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Protect yourself from arrest for miscarriage and abortion

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Over the weekend, Lizelle Herrera, a 26-year-old woman in Texas, was arrested and jailed. charged with murder for alleged self-induced abortion. The charges against Herrera were final dropped on Sunday, but the damage was already done: another person was criminalized and jailed in the United States over the outcome of her pregnancy.

Herrera’s story quickly garnered national attention and outrage, and the guide of black and brown activists in Texas eventually won their freedom. But tragically, their story is not an anomaly: nearly 1,300 people have been criminalized for pregnancy including self-administered abortions, between 2006 and 2020. This number has tripled compared to the period between 1973 and 2005, according to to the National Advocates for Pregnant Women (NAPW). Laws like Texas’ near-total abortion ban that encourages citizens to spy on and sue each otherand escalating threats to Roe v. calf these include a upcoming fall this summer have continued to veil abortion and miscarriage with stigma and criminal suspicion—especially as increasingly People terminate pregnancies using medicated abortion pills, which are medically indistinguishable from miscarriages.

No one is ever to blame for losing a pregnancy, which is often traumatic enough in itself, and no one is to blame for being prosecuted for that experience. But legal experts and reproductive justice advocates say there are critical steps we can take to minimize our risk of criminalization and arrest at this increasingly dangerous time for pregnant people in the United States.

“The main risk people face when they perform an abortion themselves is no longer medical, as it used to be roe, but the risk of criminalization,” Farah Diaz-Tello, senior counsel and legal director of legal advocacy group If/When/How for Reproductive Justice, told Jezebel. If/when/how does that work Repro Legal Defense Fund, which provides legal and financial support to people like Herrera. “The better people understand their rights or how to keep their information private, the better they can be protected from criminalization.”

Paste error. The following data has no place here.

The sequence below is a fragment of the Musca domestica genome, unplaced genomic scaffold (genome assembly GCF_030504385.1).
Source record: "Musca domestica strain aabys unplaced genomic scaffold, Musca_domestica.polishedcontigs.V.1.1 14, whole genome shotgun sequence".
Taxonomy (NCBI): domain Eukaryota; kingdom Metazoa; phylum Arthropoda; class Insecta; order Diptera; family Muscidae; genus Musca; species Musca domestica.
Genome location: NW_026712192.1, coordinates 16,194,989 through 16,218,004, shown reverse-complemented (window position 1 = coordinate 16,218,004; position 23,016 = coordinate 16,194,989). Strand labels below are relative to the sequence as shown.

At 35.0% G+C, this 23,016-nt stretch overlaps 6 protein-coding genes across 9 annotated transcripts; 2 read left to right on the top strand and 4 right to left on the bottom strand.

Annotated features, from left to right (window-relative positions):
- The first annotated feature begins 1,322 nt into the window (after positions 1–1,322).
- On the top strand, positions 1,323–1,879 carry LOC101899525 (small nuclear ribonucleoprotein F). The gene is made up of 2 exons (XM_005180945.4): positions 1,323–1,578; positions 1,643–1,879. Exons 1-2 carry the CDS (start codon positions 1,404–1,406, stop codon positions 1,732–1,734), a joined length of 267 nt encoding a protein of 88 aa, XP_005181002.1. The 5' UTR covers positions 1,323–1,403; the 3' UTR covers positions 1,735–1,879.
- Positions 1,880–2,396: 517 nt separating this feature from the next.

Just like Jezebel before reported, a pregnant person can be criminalized if they eat poppy seeds and test positive for substance use. assembling the trauma losing a pregnancy, someone who may have used alcohol and drugs can be charged with fetus, manslaughter or child abuse, and arrested and imprisoned. The list of reasons some have been arrested is virtually endless: survive violence which leads to miscarriages, stillbirths and “improper” disposal of fetal remainsor even one home birth with complications.

That Herrera is a Latina woman cannot be ignored. People of color, who are more likely to be harmed by the criminal justice system, have been disproportionately the target of criminalizing pregnancy. It is noteworthy that like Purvi PatelHerrera, who was convicted of fetal murder in 2015 for allegedly self-induced abortion, was reported to police by Herrera hospital staff. The medical system often works with law enforcement to monitor pregnant individuals. Consider the prevalence of non-consensual drug testing of pregnant patients, which has discouraged those with substance use struggles from seeking vital prenatal care. That’s why some proponents say reproductive justice requires abolition and dismissal.

The gutting of roe, the rapid spread of government bans on abortion, and the degradation of our most basic privacy rights have created a perfect storm for the surveillance, criminalization, and incarceration of pregnant people. Jezebel spoke to If/When/How about how we can protect ourselves from criminalization for pregnancy loss and abortion.

Minimize your digital footprint

Your text messages and online searches can and will be used against you.

In 2018, Lattice Fisher, a black mother of three in Mississippi, was jailed shortly after her stillbirth because prosecutors misused her online search for abortion pills proof their “motive”. In Indiana in 2015, Patel was jailed and charged with fetus, allegedly arranging an abortion, and her online purchase of abortion pills as well as her texting with a friend used as evidence against them.

The internet is an essential tool for getting accurate information about pregnancy and abortion, says Diaz-Tello. To minimize your digital footprint when accessing these resources, research using a computer in a public place like the library or a virtual private network (VPN). Use encrypted messaging platforms like Signal or Protonmail to text and communicate about pregnancy loss and self-administered abortion situations.